Review: Jitterbug Plus Cell Phone Simple Design, Lifesaving Technology

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The GreatCall Jitterbug Plus ($119, no contract required; price as of July 2, 2012), designed for seniors and anyone else who needs access to health or safety services, looks and functions like a simple, no-frills feature phone, but it has lifesaving technology behind it. The Jitterbug Plus improves on the previous Jitterbug model with photo-sharing capabilities, preloaded text messages, and a more sleek design. It also supports GreatCall’s 5Star Urgent Response personal emergency-response service.
GreatCall CEO David Inns says that the company obtained feedback from customers on ways to improve the previous Jitterbug. One feature request that kept coming up was picture sharing. Jitterbug Plus owners can now share photos on Facebook, Picasa, and Shutterfly. It is easy to set up, too: You simply go to your Jitterbug.com account and fill out your profile credentials. Afterward, you can share photos with your social networks directly from the
camera gallery.
The 2-megapixel camera isn’t the highest quality; in my tests, photos looked a bit hazy and washed out. For social networking purposes, however, the Jitterbug Plus’s camera works just fine. The camera has no flash, so taking photos in dark environments might not turn out so well.
The Jitterbug’s design is a bit of a throwback to older phones, with its clamshell shape and internal and external displays. The Samsung-built phone is smaller and lighter than previous iterations, though, and comes in an attractive red or silver color.
On the Jitterbug Plus, you’ll find a few preinstalled text messages, such as “How are you?” and “On my way.” The alphanumeric keyboard offers large, easy-to-press keys with a clear font to make texting painless. Large ‘Yes’ and ‘No’ keys help you navigate the simple menu; for example, if you want to read a text message, you press ‘Yes’ to open it. As somebody who is constantly using advanced smartphones, I found that this extremely basic navigation system took some getting used to–I kept looking for ‘Back’ and ‘Home’ keys instead. But when I showed the Jitterbug Plus to a person who has never even attempted to use a smartphone, he loved the design, and said that it was much easier to use than the feature phone he already owned. He did not like how long it took to browse through the main menu, however. I also noticed that the navigation was a bit slow in that regard.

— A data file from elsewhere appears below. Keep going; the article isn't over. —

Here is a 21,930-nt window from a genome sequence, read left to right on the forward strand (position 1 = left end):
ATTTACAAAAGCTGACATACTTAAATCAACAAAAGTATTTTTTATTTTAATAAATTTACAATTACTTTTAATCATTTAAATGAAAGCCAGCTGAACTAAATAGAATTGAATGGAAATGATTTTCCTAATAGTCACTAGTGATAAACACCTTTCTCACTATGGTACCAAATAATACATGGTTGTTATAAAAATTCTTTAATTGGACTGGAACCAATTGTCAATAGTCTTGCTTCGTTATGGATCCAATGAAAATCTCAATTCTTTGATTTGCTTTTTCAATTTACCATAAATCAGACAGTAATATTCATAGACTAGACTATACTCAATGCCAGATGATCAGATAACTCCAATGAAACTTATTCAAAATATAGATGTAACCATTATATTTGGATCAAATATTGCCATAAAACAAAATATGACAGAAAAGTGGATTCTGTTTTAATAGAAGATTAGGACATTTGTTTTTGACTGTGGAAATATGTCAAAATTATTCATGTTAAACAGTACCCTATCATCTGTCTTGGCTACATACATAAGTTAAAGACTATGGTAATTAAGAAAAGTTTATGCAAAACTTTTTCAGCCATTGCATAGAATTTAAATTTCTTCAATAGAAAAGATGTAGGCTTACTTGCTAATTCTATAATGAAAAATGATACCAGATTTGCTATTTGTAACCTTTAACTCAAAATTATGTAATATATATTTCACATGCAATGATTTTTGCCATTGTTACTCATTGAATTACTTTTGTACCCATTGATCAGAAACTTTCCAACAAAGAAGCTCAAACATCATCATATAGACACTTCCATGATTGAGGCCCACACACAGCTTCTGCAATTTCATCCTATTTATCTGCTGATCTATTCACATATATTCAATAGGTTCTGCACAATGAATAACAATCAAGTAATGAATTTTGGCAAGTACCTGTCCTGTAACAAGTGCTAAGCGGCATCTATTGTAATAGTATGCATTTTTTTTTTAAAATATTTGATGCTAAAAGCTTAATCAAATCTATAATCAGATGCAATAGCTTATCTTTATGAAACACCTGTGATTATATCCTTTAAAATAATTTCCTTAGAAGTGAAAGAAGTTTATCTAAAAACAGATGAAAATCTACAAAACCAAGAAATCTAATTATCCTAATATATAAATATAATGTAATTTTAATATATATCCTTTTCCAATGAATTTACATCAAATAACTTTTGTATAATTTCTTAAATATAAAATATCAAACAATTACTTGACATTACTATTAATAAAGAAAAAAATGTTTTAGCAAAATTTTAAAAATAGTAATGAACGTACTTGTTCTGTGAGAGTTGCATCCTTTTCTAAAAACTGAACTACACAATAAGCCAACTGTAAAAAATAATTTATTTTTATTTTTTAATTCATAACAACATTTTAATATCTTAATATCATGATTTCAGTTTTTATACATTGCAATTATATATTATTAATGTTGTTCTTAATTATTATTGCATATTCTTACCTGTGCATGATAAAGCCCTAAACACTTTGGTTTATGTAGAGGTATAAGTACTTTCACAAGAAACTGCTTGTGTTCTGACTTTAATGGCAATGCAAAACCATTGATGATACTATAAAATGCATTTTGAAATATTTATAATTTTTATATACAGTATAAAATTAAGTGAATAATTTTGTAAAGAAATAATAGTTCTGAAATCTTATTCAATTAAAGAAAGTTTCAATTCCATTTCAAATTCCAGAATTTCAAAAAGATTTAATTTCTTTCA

The Jitterbug Plus has insanely long battery life, which is an important feature for its demographic. GreatCall claims that the phone has 25 days of standby time. Although I haven’t had the phone for 25 days, I haven’t needed to charge it since I received it about a week ago. One drawback is that the display has no battery-life indicator; you have to go to ‘Phone Info’ from the main menu, which is a bit unintuitive. For customers who are hard of hearing, the Jitterbug Plus has a very loud ringtone and audio speaker. Call quality overall was quite clean on my test calls. My friends on the other end of the line were similarly pleased with how clear I sounded.

Pricing and Additional Services

GreatCall offers a pay-as-you-go plan that starts at $15 per month for 50 minutes, and runs up to $80 per month for unlimited minutes and text messages. If you choose to go à la carte, text messages cost 10 cents each. Voicemail costs an extra $3 per month.
Jitterbug Plus owners can add a number of wellness services to their plans, including 5Star Urgent Response ($15 per month), which gives you direct contact with a certified emergency-response agent, performs GPS tracking, and provides free 24-hour access to unlimited health advice from registered nurses. You can tack on other helpful services, too, such as automated check-in calls ($5 per month) and medication reminders ($10 per month). These services add up, but are invaluable to anyone who needs them.
The Jitterbug Plus is meant for a very specific audience–one that I’m not yet a member of–so reviewing a product like this can be difficult. But I’ve seen other products that try to make an interface too simple, and end up leaving out some important features. GreatCall has done an excellent job of creating a phone that is both easy to use and full-featured, packed into a modern design.

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